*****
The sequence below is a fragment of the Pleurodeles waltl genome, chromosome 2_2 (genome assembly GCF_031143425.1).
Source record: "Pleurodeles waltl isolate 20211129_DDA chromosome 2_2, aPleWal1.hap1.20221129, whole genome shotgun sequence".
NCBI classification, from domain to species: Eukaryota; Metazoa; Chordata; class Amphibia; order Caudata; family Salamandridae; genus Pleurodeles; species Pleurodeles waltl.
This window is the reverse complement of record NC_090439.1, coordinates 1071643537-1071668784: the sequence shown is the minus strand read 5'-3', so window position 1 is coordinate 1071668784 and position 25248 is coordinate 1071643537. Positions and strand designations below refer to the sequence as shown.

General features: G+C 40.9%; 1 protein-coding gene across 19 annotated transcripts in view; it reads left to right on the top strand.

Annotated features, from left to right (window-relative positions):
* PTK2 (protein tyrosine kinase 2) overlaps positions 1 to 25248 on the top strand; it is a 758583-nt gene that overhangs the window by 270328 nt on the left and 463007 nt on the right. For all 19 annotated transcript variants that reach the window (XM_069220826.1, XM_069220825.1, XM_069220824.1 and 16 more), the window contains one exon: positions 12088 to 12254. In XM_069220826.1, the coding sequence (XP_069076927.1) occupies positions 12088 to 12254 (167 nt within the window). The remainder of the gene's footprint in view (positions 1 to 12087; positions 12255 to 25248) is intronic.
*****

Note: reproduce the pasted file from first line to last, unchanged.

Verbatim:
The sequence below is a fragment of the Pleurodeles waltl genome, chromosome 2_2 (genome assembly GCF_031143425.1).
Source record: "Pleurodeles waltl isolate 20211129_DDA chromosome 2_2, aPleWal1.hap1.20221129, whole genome shotgun sequence".
NCBI classification, from domain to species: Eukaryota; Metazoa; Chordata; class Amphibia; order Caudata; family Salamandridae; genus Pleurodeles; species Pleurodeles waltl.
This window is the reverse complement of record NC_090439.1, coordinates 1071643537-1071668784: the sequence shown is the minus strand read 5'-3', so window position 1 is coordinate 1071668784 and position 25248 is coordinate 1071643537. Positions and strand designations below refer to the sequence as shown.

General features: G+C 40.9%; 1 protein-coding gene across 19 annotated transcripts in view; it reads left to right on the top strand.

Annotated features, from left to right (window-relative positions):
* PTK2 (protein tyrosine kinase 2) overlaps positions 1 to 25248 on the top strand; it is a 758583-nt gene that overhangs the window by 270328 nt on the left and 463007 nt on the right. For all 19 annotated transcript variants that reach the window (XM_069220826.1, XM_069220825.1, XM_069220824.1 and 16 more), the window contains one exon: positions 12088 to 12254. In XM_069220826.1, the coding sequence (XP_069076927.1) occupies positions 12088 to 12254 (167 nt within the window). The remainder of the gene's footprint in view (positions 1 to 12087; positions 12255 to 25248) is intronic.